Cyberschools approach directed at military, hurricane families

The National Network of Digital Schools is developing a prototype cyberschool, in conjunction with the Pentagon and two Louisiana school districts, to address needs of military families and kids displaced by Katrina.

One of the hardest aspects of military life is that kids are constantly entering and leaving new schools. One of the many devastating aspects of Katrina was the displacement of children from their schools. Two real needs that cyberschools can address? The National Network of Digital Schools, based in Beaver, Pa., is developing a prototype cyberschool, in conjunction with the Pentagon and two Louisiana school districts, reports a Pennsylvania paper.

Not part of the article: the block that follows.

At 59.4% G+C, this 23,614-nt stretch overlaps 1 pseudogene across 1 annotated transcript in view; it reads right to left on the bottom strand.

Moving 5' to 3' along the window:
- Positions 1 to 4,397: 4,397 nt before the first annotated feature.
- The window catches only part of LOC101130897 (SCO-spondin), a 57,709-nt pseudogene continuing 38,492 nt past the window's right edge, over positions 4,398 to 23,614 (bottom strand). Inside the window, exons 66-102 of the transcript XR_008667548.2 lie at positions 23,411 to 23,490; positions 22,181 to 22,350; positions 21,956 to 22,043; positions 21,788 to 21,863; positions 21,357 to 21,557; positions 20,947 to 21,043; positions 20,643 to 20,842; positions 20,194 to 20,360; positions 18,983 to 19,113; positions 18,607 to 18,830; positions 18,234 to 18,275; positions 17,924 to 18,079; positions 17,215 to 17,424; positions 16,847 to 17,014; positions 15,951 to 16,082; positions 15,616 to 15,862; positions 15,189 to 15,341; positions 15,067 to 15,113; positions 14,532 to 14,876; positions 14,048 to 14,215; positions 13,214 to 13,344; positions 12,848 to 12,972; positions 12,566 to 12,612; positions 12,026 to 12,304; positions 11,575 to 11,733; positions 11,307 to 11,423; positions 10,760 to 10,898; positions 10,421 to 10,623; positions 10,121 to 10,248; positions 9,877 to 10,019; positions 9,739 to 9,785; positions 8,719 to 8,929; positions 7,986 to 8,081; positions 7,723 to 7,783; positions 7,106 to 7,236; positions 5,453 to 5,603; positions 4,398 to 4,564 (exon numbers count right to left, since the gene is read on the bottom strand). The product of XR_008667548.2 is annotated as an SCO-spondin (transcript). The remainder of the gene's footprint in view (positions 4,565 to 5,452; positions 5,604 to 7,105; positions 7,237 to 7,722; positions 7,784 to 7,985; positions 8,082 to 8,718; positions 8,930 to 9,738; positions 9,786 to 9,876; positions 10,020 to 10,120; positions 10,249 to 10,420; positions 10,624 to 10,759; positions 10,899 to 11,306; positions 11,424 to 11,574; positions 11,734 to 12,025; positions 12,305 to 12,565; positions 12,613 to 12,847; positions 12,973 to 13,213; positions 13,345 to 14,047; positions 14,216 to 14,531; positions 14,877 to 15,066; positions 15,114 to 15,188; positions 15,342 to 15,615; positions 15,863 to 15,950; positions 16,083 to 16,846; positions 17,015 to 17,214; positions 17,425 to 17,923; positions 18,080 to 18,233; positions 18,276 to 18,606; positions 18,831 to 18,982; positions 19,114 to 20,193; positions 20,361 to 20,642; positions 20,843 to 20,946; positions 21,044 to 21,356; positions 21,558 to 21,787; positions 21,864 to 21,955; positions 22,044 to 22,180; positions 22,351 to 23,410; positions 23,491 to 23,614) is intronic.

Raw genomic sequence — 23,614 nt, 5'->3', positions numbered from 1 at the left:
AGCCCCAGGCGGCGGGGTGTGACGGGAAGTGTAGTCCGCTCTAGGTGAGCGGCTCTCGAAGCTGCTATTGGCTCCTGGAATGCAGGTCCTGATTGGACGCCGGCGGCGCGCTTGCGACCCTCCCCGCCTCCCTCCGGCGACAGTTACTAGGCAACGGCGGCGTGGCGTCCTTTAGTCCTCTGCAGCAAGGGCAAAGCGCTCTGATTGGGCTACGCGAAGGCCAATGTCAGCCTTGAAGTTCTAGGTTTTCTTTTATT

The network is using the Pennsylvania Cyber Charter School as a model.

"You can't act-of-God-proof those schools," says Ron Klink of Ron Klink and Associates, consultants for NNDS. "Once kids are enrolled in cyber classes, wherever they are can be tethered to something sustainable and normal in their education. Their home could be washed away, but they would still have the same teacher online."

The NNDS is also exploring cyberschools for children of military parents. Klink says that cyberschools aren’t a replacement for traditional school, but can provide consistency in their lives. Along with the online school, Klink is trying to find 200 laptop computers to donate to hurricane-ravaged areas where children might not have access to schools or electronics just yet. These new cyber schools also can buy software, curriculum and other programs through NNDS.

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